Further to number 10, we all make mistakes. All we can do is learn from those mistakes and not take that feedback personally, so we can do better next time. When we stop learning and keep making the same mistakes, it’s time to seek help from friends, family, co-workers or mental health professionals.

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Last Updated on September 20, 2018

7 Powerful Questions To Find Out What You Want To Do With Your Life

7 Powerful Questions To Find Out What You Want To Do With Your Life

What do I want to do with my life? It’s a question all of us think about at one point or another.

For some, the answer comes easily. For others, it takes a lifetime to figure out.

It’s easy to just go through the motions and continue to do what’s comfortable and familiar. But for those of you who seek fulfillment, who want to do more, these questions will help you paint a clearer picture of what you want to do with your life.

1. What are the things I’m most passionate about?

The first step to living a more fulfilling life is to think about the things that you’re passionate about.

What do you love? What fulfills you? What “work” do you do that doesn’t feel like work? Maybe you enjoy writing, maybe you love working with animals or maybe you have a knack for photography.

The point is, figure out what you love doing, then do more of it.

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2. What are my greatest accomplishments in life so far?

Think about your past experiences and the things in your life you’re most proud of.

How did those accomplishments make you feel? Pretty darn good, right? So why not try and emulate those experiences and feelings?

If you ran a marathon once and loved the feeling you had afterwards, start training for another one. If your child grew up to be a star athlete or musician because of your teachings, then be a coach or mentor for other kids.

Continue to do the things that have been most fulfilling for you.

3. If my life had absolutely no limits, what would I choose to have and what would I choose to do?

Here’s a cool exercise: Think about what you would do if you had no limits.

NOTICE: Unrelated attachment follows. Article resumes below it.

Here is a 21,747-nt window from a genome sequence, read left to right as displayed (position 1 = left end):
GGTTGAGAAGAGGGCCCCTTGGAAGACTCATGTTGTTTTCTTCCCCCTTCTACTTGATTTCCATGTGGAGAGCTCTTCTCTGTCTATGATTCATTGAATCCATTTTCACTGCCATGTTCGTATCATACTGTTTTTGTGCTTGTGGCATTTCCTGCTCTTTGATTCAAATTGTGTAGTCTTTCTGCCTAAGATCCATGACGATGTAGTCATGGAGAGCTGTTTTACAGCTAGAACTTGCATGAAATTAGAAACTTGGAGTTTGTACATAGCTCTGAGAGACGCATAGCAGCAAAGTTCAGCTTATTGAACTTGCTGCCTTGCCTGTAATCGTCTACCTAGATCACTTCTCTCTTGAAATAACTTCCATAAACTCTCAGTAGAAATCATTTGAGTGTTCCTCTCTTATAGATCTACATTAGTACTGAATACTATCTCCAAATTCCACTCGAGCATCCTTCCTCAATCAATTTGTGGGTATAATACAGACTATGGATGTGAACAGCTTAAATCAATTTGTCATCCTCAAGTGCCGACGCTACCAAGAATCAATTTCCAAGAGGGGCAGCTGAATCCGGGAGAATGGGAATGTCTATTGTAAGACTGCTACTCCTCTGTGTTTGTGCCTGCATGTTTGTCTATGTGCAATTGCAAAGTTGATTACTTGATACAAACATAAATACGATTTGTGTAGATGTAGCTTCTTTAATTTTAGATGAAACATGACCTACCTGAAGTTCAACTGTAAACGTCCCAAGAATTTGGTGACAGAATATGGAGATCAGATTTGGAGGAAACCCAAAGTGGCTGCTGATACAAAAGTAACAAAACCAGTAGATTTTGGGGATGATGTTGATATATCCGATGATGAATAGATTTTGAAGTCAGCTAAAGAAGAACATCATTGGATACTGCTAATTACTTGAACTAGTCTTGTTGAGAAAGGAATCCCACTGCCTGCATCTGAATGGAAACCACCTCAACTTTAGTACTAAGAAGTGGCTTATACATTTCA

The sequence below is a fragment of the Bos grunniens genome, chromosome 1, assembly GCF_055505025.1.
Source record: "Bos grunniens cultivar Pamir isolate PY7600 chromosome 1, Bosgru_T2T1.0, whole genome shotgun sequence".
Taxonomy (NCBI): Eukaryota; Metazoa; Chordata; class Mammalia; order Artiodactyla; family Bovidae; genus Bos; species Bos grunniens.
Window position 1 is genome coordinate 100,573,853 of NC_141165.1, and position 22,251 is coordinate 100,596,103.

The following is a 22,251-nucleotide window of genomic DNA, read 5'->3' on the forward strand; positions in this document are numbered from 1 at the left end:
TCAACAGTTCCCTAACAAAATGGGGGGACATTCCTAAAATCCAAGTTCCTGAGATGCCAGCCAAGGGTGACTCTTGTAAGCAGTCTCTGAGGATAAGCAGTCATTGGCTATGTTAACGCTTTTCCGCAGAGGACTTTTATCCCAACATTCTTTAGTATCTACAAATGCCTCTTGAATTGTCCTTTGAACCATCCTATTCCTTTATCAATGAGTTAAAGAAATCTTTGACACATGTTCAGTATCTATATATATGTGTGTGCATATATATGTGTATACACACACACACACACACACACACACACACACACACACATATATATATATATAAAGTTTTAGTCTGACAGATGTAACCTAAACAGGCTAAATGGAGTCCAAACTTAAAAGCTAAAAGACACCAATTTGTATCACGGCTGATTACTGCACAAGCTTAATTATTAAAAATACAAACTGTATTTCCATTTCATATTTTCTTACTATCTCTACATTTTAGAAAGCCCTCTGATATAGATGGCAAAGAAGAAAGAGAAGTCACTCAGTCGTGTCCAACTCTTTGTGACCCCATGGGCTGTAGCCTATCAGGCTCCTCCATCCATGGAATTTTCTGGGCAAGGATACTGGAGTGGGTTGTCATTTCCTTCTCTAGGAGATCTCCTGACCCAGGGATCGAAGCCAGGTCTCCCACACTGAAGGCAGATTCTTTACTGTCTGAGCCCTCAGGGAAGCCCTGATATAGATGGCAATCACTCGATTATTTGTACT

If you had all the money and time in the world, where would you go? What would you do? Who would you spend time with?

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These answers can help you figure out what you want to do with your life. It doesn’t mean you need millions of dollars to be happy though.

What it does mean is answering these questions will help you set goals to reach certain milestones and create a path toward happiness and fulfillment. Which leads to our next question …

4. What are my goals in life?

Goals are a necessary component to set you up for a happy future. So answer these questions:

Once you figure out the answers to each of these, you’ll have a much better idea of what you should do with your life.

5. Whom do I admire most in the world?

Following the path of successful people can set you up for success.

Think about the people you respect and admire most. What are their best qualities? Why do you respect them? What can you learn from them?

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You’re the average of the 5 people you spend the most time with.[1] So don’t waste your time with people who hold you back from achieving your dreams.

Spend more time with happy, successful, optimistic people and you’ll become one of them.

6. What do I not like to do?

An important part of figuring out what you want to do with your life is honestly assessing what you don’t want to do.

What are the things you despise? What bugs you the most about your current job?

Maybe you hate meetings even though you sit through 6 hours of them every day. If that’s the case, find a job where you can work more independently.

The point is, if you want something to change in your life, you need to take action. Which leads to our final question …

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7. How hard am I willing to work to get what I want?

Great accomplishments never come easy. If you want to do great things with your life, you’re going to have to make a great effort. That will probably mean putting in more hours the average person, getting outside your comfort zone and learning as much as you can to achieve as much as you can.

But here’s the cool part: it’s often the journey that is the most fulfilling part. It’s during these seemingly small, insignificant moments that you’ll often find that “aha” moments that helps you answer the question,

“What do I want to do with my life?”

So take the first step toward improving your life. You won’t regret it.

Featured photo credit: Andrew Ly via unsplash.com

Reference